Lebanese doc takes home prize at Gouna

EL-GOUNA, Egypt: The Red Sea coast’s most ambitious film event wound down over the weekend by handing out awards to its competition films, as well as development and production funds for promising projects from the Middle East and North Africa. Lebanese titles were relatively light on the ground at the second edition of El-Gouna Film Festival, but it proved a productive event for the country’s filmmakers nevertheless.

Staged Saturday, the GFF’s closing ceremony saw the unveiling of its Cinema for Humanity Audience Awards, new to this second edition, as well as juried prizes for the narrative feature, feature-length documentary and shorts categories.

In all, 17 prizes were distributed, ranging from cash-free nods to the grand prize of $50,000.

Two Lebanese films competed in the documentary contest, with Cyril Aris’ “The Swing,” (“Al-Margoha”) taking the GFF’s bronze star for documentary film ($7,500).

The film recounts a traumatic period in the lives of the filmmakers’ elderly grandparents, who had just lost a daughter. The poignancy of the loss was heightened by their children’s decision to not tell one grandparent what had happened.

Like the GFF’s juried contests, which set aside prizes for best Arab film, the new audience awards (worth $10,000 apiece) were also distributed to Arab and international titles.

The first Cinema for Humanity Audience Award went to Raul De La Fuente and Damian Nenow’s animated feature “Another Day of Life.” This adaptation of a book of the same title by Polish journalist Ryszard Kapuscinski recounts his time working in Angola, a country then ravaged by civil war.

The Arab recipient of the GFF’s first audience award was A.B. Shawky’s “Yomeddine.” The sentimental favorite of GFF’s second edition, Shawky’s is a heart-warming road movie following a former leper and an orphan boy as they “return home” to Upper Egypt, where they both recover something of their origins.

Each of the three juried contests awarded bronze, silver and gold stars to competition films, regardless of nationality, as well as best Arab film.

The shorts contest saw the best Arab short film prize ($5,000) go to “Eyebrows,” by Egypt’s Tamer Ashry. The golden star for best short film ($15,000) went to a Juanita Onzaga’s Colombia-Belgium short, “Our Song to War.”

In the docs contest, “Of Fathers and Sons,” Talal Derki’s film about family life in the Idlib household of a Nusra Front fighter, walked away with both the silver star for documentary ($15,000) and best Arab documentary film ($10,000).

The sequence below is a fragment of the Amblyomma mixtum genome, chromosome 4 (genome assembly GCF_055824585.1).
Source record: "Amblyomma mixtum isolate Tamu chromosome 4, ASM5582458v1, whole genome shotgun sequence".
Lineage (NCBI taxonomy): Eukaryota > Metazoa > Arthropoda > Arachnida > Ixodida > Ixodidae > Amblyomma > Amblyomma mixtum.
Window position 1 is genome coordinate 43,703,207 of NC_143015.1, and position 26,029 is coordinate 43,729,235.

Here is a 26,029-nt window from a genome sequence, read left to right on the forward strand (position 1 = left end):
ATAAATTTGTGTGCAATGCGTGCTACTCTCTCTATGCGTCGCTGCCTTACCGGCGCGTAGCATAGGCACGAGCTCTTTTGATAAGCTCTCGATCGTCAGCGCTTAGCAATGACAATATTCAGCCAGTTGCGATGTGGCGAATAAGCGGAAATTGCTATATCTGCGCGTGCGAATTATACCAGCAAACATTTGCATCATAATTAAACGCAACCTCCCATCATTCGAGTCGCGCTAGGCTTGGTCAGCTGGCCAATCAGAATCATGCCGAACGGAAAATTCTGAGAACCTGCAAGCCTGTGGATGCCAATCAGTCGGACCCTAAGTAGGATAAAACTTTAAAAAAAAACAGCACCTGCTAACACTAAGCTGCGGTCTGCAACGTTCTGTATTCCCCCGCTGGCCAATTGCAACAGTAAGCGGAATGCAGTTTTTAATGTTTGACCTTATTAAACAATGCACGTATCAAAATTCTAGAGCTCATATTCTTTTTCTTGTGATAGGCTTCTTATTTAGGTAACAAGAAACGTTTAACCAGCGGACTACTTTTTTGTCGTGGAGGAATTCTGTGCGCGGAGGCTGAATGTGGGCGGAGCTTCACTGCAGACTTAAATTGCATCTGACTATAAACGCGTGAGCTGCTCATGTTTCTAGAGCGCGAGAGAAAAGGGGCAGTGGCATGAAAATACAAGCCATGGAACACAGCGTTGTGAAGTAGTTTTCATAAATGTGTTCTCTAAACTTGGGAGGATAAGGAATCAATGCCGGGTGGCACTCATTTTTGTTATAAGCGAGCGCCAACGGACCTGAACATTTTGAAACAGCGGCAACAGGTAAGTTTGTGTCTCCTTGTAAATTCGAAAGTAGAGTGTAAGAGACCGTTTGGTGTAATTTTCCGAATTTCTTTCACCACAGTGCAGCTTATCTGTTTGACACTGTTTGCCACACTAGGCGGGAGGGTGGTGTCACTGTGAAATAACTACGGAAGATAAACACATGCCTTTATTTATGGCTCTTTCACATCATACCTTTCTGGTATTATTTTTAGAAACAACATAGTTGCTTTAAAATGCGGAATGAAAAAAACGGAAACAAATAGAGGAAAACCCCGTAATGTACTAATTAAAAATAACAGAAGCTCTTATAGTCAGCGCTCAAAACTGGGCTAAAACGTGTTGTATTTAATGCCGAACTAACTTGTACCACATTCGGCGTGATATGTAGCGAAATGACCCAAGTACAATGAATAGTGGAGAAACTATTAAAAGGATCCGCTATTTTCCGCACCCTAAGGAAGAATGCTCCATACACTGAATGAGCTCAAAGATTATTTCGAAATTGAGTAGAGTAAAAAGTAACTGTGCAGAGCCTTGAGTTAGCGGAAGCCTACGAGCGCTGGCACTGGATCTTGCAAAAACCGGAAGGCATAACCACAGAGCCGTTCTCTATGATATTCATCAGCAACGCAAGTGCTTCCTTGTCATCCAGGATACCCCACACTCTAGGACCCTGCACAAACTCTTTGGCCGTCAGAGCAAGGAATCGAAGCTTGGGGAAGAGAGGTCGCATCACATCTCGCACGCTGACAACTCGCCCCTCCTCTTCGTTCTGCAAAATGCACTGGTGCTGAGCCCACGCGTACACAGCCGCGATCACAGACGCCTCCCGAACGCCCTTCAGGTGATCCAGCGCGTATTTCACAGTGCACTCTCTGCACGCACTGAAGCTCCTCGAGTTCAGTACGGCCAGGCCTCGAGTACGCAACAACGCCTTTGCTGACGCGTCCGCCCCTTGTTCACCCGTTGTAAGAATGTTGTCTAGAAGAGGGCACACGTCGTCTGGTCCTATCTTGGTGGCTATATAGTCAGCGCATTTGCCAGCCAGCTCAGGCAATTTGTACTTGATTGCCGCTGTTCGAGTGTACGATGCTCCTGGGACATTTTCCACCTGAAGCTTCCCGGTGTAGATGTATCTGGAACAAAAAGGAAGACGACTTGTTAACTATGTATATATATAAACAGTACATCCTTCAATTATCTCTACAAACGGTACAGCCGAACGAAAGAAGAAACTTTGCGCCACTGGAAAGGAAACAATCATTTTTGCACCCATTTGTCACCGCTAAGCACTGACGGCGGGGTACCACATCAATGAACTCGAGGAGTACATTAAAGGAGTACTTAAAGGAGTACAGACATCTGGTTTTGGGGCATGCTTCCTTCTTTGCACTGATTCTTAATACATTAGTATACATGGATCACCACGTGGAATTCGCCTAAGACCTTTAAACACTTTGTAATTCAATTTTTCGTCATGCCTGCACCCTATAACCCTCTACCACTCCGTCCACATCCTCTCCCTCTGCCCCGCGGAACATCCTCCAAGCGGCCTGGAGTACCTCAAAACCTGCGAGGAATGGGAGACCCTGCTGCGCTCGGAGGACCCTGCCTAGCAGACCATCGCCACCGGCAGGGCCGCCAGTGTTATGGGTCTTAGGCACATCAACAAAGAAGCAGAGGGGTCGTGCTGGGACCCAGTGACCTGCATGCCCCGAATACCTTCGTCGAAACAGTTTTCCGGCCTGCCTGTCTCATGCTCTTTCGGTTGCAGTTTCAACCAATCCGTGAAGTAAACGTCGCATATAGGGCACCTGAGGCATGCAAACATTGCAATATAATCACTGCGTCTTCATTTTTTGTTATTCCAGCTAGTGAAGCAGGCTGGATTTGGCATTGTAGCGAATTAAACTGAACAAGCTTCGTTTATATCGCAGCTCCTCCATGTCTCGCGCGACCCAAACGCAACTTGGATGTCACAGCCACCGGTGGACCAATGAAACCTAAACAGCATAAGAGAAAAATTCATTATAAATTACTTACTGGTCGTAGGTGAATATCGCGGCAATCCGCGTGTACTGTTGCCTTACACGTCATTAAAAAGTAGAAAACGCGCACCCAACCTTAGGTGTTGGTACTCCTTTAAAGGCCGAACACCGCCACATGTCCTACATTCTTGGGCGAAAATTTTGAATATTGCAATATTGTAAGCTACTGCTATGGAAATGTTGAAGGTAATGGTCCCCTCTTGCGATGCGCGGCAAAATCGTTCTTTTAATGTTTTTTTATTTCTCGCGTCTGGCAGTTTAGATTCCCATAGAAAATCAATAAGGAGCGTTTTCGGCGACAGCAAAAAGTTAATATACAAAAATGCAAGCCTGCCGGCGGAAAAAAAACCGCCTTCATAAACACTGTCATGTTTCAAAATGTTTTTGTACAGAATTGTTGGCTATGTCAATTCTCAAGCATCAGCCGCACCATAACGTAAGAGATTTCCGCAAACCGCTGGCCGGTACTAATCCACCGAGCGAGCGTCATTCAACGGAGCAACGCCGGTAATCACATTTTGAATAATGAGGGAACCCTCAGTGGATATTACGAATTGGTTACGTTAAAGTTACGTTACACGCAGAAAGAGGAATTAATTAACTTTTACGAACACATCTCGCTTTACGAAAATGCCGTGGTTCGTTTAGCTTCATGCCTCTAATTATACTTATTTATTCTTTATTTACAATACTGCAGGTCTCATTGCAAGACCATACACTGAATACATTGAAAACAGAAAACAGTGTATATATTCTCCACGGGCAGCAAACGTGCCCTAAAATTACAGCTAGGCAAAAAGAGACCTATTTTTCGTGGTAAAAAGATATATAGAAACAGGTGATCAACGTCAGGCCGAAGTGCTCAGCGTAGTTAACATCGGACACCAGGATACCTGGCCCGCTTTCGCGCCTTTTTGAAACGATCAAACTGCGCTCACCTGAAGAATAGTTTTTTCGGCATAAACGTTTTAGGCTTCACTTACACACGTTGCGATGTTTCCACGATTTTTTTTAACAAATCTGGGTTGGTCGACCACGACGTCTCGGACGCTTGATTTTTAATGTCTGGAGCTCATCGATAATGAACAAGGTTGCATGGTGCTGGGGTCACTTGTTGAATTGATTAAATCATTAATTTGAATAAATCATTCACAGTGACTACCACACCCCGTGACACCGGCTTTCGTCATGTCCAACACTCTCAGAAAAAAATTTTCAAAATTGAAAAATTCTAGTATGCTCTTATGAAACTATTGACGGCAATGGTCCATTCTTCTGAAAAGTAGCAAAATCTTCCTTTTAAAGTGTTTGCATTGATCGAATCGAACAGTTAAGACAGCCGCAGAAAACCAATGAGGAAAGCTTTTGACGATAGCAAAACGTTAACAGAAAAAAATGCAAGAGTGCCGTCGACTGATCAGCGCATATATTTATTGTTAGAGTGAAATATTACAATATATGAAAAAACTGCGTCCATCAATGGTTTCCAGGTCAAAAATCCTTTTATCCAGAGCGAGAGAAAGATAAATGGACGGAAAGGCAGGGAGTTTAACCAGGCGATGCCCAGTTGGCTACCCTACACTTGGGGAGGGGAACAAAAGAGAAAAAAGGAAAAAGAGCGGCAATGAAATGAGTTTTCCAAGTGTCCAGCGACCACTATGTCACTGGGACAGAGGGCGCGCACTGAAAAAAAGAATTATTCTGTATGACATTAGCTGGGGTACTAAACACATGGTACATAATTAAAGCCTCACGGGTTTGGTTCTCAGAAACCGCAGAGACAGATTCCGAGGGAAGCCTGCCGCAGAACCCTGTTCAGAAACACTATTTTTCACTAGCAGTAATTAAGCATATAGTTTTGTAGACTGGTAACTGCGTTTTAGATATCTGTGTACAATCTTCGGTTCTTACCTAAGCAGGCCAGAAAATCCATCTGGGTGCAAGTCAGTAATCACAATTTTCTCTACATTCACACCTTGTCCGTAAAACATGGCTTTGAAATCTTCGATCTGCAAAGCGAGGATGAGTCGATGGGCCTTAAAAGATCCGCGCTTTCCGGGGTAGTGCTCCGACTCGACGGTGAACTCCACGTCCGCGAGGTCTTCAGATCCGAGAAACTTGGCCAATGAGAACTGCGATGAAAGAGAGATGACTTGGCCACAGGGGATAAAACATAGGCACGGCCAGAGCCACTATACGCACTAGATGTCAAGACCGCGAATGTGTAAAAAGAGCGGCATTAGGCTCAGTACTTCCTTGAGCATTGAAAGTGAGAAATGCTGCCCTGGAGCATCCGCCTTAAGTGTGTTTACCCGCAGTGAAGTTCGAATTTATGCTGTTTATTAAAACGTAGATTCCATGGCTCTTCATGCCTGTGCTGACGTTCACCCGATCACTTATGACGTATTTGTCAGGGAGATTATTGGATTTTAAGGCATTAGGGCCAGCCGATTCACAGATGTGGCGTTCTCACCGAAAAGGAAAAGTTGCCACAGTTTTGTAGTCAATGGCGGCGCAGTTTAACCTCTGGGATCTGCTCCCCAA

The gold star for documentary film ($30,000) went to a completely different species of documentary, Victor Kossakovsky’s “Aquarela.”

Without voice-over or any obvious “story,” Kossakovsky has crafted a devastatingly beautiful document of human civilization’s precarious relationship with water, whose power is all the more pronounced in the age of climate change.

Not surprisingly, “Yomeddine” was called back to the stage to accept the best Arab narrative film prize ($20,000). GFF’s gold star for narrative film went to Singaporean director Siew Hua Yeo for his feature “A Land Imagined.” Stylish and rough around the edges, the film blends police procedural with documentary-style advocacy of migrant workers’ rights, online culture and a dash of mysticism.

Lebanese filmmakers were a more prominent force in the CineGouna Platform Awards, which saw some $220,000 in funds dispersed to worthy projects. The platform’s juried prize, the CineGouna SpringBoard Awards for film projects in development and postproduction (worth $5,000 apiece), were handed to two projects “1982” by Lebanese director Oualid Mouaness and “Embodied Chorus” by Lebanese director Mohamed Sabbah.

“1982” was awarded a further $10,000 from Creative Media Ventures and $15,000 from GFF.

GFF also gave “Embodied Chorus” an additional $15,000.

Also from Lebanon, Sarah Kaskas received a $5,000 prize from The Cell Post Production for her project “Underdown.”

“Barzakh,” a project by Palestinian director Laila Abbas, was also well-received, winning $10,000 from Arab Radio & Television, $10,000 from Cedars Art Production (Sabbah Brothers), and $10,000 award from O3 Productions (MBC Group). Further development and production funds were distributed to projects from Sudan, Egypt, Tunisia and Palestine.

For further details on GFF’s winning films, see

A version of this article appeared in the print edition of The Daily Star on October 01, 2018, on page 16.




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